Interclass correlation (ICC) and corresponding 95% confidence intervals (95%CI) were calculated based on single rating (k = 2  for ICC between fluoroscopic measurement by each investigator and CT readings, and k = 6 for ICC between investigators’ fluoroscopic measurements), absolute-agreement, and two-way random effects model. ICC was calculated using SPSS version 24, whereas all other analyses were performed using SAS version 9.4.

Each specimen had a CT version measurement, an orthogonal lateral version measurement (fluoroscopic) and a 135-degree abducted version measurement (fluoroscopic). Each specimen was evaluated by the aforementioned six investigators. A total of 143 measurements were obtained consisting of; 11 CT version (set as the standard reference version), 66 orthogonal fluoroscopic measurements, and 66 abducted fluoroscopic measurements. 

Initial intraoperative femoral version measurements in the orthogonal lateral (90 degrees) and abducted (135 degrees) positions revealed differing reliability between measurement systems. With orthogonal lateral version, the mean fluoroscopic measurement was 16.556 (SD +/- 27.628), while the mean CT measurement was -4.545 (SD +/- 28.762). Alternatively, with abducted version, the results between measurement systems were more similar. The mean fluoroscopic measurement in the abducted position was 7.768 (SD +/- 31.161), while the mean CT measurement was 6.182 (SD +/- 27.433) (Table 1).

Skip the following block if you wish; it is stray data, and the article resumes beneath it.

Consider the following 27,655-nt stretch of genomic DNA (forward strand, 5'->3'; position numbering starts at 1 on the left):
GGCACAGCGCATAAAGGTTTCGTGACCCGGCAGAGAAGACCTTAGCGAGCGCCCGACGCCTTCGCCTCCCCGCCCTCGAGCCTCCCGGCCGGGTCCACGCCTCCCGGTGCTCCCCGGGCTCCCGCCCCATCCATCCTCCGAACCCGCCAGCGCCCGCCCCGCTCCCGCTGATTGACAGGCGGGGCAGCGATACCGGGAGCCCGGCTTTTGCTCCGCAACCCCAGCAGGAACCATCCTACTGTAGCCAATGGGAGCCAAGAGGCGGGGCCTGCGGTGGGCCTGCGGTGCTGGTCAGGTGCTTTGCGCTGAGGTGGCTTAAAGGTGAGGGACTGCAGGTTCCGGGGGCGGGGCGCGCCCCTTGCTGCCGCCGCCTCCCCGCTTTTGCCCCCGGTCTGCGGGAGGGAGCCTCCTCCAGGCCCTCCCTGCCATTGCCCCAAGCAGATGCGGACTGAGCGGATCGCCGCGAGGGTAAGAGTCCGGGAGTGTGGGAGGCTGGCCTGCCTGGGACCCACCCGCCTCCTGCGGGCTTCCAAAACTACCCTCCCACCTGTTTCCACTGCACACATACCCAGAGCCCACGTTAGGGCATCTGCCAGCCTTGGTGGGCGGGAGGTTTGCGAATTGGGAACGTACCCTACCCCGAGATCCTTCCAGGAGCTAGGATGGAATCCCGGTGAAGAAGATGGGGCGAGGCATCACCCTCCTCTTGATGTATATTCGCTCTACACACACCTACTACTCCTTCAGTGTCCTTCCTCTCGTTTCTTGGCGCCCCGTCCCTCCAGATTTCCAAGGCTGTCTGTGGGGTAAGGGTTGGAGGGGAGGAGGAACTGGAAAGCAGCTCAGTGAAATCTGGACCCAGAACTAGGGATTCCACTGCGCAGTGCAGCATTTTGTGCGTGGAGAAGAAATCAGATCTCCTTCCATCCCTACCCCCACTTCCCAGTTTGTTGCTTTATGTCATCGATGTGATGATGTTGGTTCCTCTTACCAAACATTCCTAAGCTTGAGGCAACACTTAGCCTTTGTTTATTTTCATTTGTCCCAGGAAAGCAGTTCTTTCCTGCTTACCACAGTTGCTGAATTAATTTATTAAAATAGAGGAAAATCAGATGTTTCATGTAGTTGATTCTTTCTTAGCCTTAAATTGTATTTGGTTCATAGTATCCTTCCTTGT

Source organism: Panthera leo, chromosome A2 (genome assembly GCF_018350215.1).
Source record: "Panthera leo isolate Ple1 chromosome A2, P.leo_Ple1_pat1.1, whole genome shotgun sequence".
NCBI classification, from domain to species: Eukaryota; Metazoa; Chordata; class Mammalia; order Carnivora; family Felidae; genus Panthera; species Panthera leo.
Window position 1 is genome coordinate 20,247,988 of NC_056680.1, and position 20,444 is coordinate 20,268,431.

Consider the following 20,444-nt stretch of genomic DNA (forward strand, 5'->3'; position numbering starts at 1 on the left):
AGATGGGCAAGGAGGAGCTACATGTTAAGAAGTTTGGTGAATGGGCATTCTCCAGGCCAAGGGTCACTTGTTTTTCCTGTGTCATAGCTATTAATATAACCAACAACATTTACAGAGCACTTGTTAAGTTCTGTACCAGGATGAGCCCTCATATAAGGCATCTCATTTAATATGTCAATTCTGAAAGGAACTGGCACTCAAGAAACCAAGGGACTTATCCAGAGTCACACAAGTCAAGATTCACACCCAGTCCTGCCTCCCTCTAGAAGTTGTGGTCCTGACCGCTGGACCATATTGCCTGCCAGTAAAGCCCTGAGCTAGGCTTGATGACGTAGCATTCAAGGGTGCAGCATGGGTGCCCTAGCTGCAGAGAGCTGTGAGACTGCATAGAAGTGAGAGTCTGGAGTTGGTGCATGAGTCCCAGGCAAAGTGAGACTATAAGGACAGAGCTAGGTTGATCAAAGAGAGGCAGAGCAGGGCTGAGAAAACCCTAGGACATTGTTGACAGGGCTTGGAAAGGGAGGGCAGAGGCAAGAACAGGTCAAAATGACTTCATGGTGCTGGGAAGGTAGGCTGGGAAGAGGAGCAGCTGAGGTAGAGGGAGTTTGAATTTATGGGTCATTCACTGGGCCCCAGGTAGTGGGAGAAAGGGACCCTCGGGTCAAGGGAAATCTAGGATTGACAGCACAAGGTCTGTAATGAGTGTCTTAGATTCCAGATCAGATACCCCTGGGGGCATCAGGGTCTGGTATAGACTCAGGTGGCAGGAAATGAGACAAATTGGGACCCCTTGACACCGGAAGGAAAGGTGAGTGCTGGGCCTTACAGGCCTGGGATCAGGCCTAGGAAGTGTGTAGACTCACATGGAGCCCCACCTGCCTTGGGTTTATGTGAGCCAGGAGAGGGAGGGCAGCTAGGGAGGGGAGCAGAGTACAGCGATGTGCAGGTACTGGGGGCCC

When comparing the mean difference between orthogonal and abducted fluoroscopic measurements by each investigator and CT measurements there were also profound differences depending on position. In the orthogonal position, all investigator’s fluoroscopic measurements were statistically significantly different than the measurements made by CT (p-values (range) <0.0001-0.0008) (Table 2). In comparison, all investigator’s fluoroscopic measurements in the abducted position did not differ significantly in comparison with the CT measurements (p-values (range) 0.0609-0.7107) (Table 3).